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Image JPEG image Umbellifer plant
Located in Media / / PLANT TOXICITY / HEMLOCK
Image JPEG image Umbelliferae
Umbelliferae are plants in the parsley or carrot family (Apiaceae). Most members are aromatic herbs with feathery leaves and white or light coloured flowers that are arranged in a conspicuous flat-topped clusters. Many of these plants are enjoyed by rabbits but identification is necessary as a few species are poisonous.
Located in Media / / PLANT TOXICITY / HEMLOCK
Image JPEG image Umbelliferae leaves
Located in Media / / PLANT TOXICITY / HEMLOCK
Image JPEG image Cow parsley- cut leaf stem
This picture shows a cross-section of a cut leaf stem of cow parsley (Anthriscus sylvestris). It shows the groove that is present. The shape is sometimes likened to a piece of celery.
Located in Media / / PLANT TOXICITY / HEMLOCK
Image JPEG image Cow parsley main stems
The main stems of cow parsley (Anthriscus sylvestris) are very different from poison hemlock (Conium maculatum). The main stems are ridged and slightly hairy with no blotches.
Located in Media / / FORAGING / PLANTS TO LOOK FOR
Image JPEG image Cow parsley
Cow Parsley (Anthriscus sylvestris) is a short-lived perennial. It grows in grassland, along hedges and woodland edges, road verges, railway banks and wasteland. The foliage is one of the first plants to appear in the spring and last to disappear in autumn. It is safe and palatable for rabbits but there is always a concern that the plant may be confused with hemlock (Conium maculatum)- see section on ‘Plant Toxicity’. Examination of the stems will confirm its identity as cow parsley.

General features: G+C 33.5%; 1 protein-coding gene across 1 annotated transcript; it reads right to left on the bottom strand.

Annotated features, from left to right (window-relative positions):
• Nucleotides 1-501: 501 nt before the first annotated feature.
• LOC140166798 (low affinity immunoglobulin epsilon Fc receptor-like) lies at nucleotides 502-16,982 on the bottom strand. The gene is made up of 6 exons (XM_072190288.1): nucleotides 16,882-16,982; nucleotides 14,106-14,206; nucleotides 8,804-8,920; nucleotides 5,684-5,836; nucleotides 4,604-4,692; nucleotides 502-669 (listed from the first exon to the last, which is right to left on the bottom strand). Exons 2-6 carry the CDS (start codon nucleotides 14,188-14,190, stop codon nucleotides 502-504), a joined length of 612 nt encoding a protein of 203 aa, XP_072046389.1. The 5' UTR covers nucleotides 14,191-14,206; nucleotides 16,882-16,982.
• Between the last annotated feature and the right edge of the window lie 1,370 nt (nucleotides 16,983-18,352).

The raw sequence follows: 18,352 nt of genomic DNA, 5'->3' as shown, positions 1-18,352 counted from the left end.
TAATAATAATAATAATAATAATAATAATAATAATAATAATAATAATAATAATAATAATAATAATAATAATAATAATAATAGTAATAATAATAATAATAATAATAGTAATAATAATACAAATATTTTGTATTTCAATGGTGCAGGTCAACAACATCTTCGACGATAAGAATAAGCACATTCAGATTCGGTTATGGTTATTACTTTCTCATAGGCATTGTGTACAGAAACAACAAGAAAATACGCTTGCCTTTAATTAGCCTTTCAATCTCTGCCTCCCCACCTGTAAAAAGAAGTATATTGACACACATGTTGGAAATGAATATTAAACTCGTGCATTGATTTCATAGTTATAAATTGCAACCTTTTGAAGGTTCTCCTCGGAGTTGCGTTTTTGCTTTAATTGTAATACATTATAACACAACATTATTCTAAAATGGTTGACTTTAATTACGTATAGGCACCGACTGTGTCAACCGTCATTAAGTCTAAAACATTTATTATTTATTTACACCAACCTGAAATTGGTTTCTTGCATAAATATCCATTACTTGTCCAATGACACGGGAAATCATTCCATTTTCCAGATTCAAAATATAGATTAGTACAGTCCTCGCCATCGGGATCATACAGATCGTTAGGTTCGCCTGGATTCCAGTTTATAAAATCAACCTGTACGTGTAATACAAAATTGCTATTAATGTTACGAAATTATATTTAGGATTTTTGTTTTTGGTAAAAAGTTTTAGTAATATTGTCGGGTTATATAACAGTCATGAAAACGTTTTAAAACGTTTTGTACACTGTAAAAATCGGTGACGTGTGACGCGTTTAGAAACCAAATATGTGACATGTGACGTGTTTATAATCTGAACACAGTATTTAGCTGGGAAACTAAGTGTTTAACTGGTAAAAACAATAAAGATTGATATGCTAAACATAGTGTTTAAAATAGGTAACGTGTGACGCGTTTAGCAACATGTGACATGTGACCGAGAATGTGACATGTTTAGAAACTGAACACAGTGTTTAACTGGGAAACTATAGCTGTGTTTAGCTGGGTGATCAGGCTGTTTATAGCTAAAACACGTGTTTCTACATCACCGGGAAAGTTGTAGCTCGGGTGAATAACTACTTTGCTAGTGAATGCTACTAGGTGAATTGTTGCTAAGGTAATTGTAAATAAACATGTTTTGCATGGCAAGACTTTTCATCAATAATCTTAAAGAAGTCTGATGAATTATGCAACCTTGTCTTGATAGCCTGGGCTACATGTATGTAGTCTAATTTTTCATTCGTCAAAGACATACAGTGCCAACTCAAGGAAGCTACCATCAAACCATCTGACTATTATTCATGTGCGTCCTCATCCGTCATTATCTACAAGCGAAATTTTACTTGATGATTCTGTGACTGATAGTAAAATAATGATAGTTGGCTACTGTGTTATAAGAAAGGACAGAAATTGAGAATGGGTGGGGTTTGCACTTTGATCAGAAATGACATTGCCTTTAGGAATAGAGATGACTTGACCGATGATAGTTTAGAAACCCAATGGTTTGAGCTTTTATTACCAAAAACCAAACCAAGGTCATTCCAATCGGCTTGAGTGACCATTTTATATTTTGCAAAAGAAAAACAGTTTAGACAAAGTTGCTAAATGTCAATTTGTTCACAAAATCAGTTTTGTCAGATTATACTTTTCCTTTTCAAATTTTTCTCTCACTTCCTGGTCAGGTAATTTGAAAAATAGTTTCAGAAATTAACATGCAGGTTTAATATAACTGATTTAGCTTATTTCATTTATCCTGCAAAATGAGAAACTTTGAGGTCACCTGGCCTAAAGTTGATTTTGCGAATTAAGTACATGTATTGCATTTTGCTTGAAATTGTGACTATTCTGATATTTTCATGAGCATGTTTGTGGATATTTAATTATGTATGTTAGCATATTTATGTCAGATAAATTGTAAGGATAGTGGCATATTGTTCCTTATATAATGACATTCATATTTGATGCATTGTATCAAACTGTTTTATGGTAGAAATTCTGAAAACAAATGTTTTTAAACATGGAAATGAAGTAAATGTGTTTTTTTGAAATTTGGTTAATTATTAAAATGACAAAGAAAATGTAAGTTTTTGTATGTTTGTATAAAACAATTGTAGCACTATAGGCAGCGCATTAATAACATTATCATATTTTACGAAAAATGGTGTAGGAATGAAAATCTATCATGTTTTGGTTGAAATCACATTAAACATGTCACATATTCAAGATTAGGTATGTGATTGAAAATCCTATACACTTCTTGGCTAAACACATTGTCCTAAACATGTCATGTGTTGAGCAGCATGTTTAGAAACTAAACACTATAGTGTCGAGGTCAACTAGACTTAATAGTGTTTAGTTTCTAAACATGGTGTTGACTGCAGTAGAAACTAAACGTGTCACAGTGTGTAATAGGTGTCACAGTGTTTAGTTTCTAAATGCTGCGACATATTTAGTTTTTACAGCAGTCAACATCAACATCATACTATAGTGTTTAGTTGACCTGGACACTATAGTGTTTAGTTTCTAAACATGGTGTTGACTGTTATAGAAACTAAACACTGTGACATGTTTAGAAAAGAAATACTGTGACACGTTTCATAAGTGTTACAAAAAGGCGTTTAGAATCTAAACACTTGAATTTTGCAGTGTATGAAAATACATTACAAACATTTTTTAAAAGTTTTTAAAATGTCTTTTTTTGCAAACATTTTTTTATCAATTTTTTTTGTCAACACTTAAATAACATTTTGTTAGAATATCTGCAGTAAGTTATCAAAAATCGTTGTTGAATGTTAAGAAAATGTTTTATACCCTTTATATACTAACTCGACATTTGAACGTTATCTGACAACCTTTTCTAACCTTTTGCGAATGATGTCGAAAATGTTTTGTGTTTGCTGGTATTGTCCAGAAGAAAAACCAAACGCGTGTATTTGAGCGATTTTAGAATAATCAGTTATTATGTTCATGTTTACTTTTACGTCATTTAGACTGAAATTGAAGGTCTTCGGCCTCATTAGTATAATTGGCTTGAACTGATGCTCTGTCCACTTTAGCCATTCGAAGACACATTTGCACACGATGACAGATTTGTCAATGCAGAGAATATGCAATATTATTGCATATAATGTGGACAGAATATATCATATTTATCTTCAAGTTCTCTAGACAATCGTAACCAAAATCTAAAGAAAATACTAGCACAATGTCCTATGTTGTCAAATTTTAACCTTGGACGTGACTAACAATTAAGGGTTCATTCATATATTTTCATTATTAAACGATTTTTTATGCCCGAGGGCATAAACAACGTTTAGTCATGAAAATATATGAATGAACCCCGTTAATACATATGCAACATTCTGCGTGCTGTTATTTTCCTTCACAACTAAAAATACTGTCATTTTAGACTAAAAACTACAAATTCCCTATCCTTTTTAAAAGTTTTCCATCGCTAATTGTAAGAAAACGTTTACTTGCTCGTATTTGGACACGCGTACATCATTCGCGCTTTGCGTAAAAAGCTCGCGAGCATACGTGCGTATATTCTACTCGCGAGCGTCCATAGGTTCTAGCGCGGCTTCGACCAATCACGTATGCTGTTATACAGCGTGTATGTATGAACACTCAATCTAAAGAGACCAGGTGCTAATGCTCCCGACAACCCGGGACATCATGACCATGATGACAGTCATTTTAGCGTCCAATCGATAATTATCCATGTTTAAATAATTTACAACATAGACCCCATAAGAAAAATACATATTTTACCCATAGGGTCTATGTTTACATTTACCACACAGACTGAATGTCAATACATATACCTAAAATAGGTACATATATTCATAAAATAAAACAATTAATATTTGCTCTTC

Located in Media / / FORAGING / PLANTS TO LOOK FOR
Image JPEG image Hogweed seed heads
Once Hogweed has set seed the plant dries and the seeds fall away. The seeds can be scattered in the garden and will grow in rough areas. It can stand mowing. The leaves that regrow after mowing are easy to pick and make good rabbit food.
Located in Media / / FORAGING / PLANTS TO LOOK FOR
Image JPEG image Rough chervil stem
Differentiating Rough Chervil (Chaerophyllum temulum) from hemlock (Conium maculatum) is a cause of concern for foragers but examination of the stem will confirm that the plant is not hemlock. The leaf stems are green to greenish purple, hairy and have a groove in them.
Located in Media / / FORAGING / PLANTS TO LOOK FOR
Image JPEG image Sweet Cicely
Sweet Cicely (Myrrhis odorata) is a umbelliferous plant with feathery leaves and white flowers. It is a perennial plant that grows on grassy banks, verges and and woodland areas. At first glance, it is similar to Hemlock and Cow Parsley but the leaves are a lighter, brighter green and smell strongly of aniseed when crushed. They often have grey marks on them (see separate picture). The stems are grooved. Sweet cicely is palatable for rabbits but it is not a common plant so care should be taken to only pick from places where the plants are abundant.
Located in Media / / FORAGING / PLANTS TO LOOK FOR
Image JPEG image Sweet cicely leaves
The leaves of Sweet cicely not only smell of aniseed when crushed but also often have grey 'splashes' on them that differentiates them from hemlock.
Located in Media / / FORAGING / PLANTS TO LOOK FOR